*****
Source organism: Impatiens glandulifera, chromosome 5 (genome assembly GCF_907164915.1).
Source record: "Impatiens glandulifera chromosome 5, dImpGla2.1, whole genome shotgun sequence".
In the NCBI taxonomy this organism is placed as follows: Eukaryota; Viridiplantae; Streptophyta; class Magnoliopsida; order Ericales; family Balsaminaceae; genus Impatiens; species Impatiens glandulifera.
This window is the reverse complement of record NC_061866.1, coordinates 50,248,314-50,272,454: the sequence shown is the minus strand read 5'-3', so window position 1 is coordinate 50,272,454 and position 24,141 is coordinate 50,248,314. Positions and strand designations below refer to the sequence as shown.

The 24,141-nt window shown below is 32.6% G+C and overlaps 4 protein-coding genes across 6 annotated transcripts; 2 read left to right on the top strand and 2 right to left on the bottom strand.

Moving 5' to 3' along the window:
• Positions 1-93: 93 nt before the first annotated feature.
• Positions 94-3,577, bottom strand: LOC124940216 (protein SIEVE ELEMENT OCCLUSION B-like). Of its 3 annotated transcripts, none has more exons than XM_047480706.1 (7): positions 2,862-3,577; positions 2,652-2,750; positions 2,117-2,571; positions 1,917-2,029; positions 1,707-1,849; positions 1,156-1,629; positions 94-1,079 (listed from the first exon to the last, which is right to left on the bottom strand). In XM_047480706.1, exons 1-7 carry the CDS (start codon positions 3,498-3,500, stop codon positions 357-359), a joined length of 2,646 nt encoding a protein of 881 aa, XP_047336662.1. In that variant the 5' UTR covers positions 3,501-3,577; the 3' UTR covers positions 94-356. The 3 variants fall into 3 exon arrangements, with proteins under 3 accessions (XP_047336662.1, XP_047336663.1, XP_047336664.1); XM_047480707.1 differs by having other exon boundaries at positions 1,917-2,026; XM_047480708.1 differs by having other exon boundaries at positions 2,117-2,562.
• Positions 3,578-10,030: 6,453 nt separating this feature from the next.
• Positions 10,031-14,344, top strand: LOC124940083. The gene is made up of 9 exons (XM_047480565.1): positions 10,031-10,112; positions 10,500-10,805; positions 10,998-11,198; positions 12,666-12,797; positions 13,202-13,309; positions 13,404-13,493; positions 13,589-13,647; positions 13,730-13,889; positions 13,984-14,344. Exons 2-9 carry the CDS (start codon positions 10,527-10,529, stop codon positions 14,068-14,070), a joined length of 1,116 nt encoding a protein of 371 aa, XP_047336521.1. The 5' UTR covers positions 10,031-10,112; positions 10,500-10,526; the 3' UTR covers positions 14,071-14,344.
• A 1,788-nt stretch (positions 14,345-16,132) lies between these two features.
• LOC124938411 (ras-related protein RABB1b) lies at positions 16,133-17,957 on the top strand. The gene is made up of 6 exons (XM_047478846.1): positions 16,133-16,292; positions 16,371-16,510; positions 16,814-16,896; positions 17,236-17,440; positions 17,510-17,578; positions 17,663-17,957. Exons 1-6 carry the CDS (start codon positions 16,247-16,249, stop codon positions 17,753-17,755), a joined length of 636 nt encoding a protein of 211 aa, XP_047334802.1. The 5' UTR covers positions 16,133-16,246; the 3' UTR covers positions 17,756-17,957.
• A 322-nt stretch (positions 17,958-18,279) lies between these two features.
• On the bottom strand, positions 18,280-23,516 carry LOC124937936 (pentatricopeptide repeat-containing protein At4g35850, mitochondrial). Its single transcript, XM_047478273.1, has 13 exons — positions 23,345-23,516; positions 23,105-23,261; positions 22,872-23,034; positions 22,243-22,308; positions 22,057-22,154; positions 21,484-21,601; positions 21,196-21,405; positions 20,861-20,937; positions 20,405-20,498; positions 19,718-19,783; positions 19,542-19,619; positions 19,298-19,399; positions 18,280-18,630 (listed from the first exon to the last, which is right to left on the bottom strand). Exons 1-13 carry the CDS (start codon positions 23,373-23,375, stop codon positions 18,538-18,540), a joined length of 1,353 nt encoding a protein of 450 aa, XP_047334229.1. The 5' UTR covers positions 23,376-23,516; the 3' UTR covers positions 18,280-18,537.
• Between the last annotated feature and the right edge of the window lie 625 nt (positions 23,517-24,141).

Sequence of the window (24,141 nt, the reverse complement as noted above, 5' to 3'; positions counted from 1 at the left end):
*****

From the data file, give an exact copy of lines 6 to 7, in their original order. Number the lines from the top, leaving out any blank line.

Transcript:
Moving 5' to 3' along the window:
• Positions 1-93: 93 nt before the first annotated feature.